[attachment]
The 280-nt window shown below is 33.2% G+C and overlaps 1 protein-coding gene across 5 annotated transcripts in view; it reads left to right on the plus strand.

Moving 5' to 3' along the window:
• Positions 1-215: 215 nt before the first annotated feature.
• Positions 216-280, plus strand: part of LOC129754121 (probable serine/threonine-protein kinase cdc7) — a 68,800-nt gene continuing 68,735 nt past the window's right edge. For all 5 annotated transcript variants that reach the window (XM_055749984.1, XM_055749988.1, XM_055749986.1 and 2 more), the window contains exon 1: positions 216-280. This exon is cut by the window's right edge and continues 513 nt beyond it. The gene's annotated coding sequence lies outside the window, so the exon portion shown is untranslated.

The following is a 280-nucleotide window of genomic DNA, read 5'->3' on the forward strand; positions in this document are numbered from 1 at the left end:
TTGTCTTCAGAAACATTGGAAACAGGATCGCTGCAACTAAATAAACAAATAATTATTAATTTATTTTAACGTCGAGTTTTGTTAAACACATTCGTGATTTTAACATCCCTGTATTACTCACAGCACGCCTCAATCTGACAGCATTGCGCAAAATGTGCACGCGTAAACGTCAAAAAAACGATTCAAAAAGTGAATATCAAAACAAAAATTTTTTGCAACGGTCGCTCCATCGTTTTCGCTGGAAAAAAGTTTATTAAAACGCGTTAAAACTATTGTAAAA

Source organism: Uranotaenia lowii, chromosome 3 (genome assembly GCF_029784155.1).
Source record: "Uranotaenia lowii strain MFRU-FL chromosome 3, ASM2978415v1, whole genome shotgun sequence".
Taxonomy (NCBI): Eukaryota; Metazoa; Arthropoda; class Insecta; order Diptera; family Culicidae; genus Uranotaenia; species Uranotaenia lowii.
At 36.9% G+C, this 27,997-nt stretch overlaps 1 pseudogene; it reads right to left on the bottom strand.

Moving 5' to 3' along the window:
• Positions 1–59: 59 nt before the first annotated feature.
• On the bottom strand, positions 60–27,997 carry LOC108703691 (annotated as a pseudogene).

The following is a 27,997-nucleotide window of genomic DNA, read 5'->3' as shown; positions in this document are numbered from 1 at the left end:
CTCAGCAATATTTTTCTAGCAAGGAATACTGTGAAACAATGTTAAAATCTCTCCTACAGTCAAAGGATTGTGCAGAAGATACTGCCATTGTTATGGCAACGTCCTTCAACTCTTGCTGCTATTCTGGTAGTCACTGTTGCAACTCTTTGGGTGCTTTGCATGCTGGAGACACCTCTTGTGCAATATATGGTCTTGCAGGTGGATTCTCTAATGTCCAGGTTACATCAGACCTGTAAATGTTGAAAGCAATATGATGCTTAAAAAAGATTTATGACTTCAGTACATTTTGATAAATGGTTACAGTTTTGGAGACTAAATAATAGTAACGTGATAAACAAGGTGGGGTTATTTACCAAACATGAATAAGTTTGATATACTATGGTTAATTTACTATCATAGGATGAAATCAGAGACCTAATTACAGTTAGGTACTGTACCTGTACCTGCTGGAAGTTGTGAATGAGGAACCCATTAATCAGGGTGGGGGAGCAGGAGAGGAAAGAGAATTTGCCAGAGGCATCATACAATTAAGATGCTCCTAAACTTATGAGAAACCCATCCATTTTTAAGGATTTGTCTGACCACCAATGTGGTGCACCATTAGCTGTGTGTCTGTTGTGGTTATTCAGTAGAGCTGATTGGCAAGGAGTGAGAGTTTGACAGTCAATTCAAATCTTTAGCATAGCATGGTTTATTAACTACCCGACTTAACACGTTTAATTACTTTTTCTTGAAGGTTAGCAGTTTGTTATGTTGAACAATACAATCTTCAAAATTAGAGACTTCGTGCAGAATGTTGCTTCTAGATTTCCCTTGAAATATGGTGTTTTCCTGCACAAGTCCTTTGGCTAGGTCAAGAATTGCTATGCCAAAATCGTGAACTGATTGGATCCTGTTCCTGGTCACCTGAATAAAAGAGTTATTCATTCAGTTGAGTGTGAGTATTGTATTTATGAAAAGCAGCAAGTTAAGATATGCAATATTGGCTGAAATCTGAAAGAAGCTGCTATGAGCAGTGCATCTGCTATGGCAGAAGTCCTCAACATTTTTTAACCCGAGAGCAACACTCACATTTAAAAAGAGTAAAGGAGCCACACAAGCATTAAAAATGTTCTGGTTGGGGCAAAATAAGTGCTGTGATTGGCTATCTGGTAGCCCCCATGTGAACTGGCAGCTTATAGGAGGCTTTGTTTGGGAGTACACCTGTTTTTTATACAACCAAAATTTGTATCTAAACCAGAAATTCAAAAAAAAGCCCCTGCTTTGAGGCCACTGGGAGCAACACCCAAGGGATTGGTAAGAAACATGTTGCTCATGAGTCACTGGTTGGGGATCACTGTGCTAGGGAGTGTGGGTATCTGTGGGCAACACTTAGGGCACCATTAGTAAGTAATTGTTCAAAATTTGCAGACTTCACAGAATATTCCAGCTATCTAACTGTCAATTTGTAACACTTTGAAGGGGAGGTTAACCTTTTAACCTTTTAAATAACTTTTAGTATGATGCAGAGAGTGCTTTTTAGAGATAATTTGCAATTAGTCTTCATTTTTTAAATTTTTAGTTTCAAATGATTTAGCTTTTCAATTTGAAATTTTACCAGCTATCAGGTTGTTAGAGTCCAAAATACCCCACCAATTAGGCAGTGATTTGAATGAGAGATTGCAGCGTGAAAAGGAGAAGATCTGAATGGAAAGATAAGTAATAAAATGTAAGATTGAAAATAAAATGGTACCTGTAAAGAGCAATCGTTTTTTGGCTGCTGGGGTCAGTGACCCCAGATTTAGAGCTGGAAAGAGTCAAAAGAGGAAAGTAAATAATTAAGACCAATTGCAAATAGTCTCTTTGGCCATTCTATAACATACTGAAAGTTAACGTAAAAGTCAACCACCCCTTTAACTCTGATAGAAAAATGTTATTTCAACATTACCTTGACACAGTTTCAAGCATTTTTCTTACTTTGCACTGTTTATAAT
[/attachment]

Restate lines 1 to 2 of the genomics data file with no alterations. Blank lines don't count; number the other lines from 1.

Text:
The 280-nt window shown below is 33.2% G+C and overlaps 1 protein-coding gene across 5 annotated transcripts in view; it reads left to right on the plus strand.

Moving 5' to 3' along the window: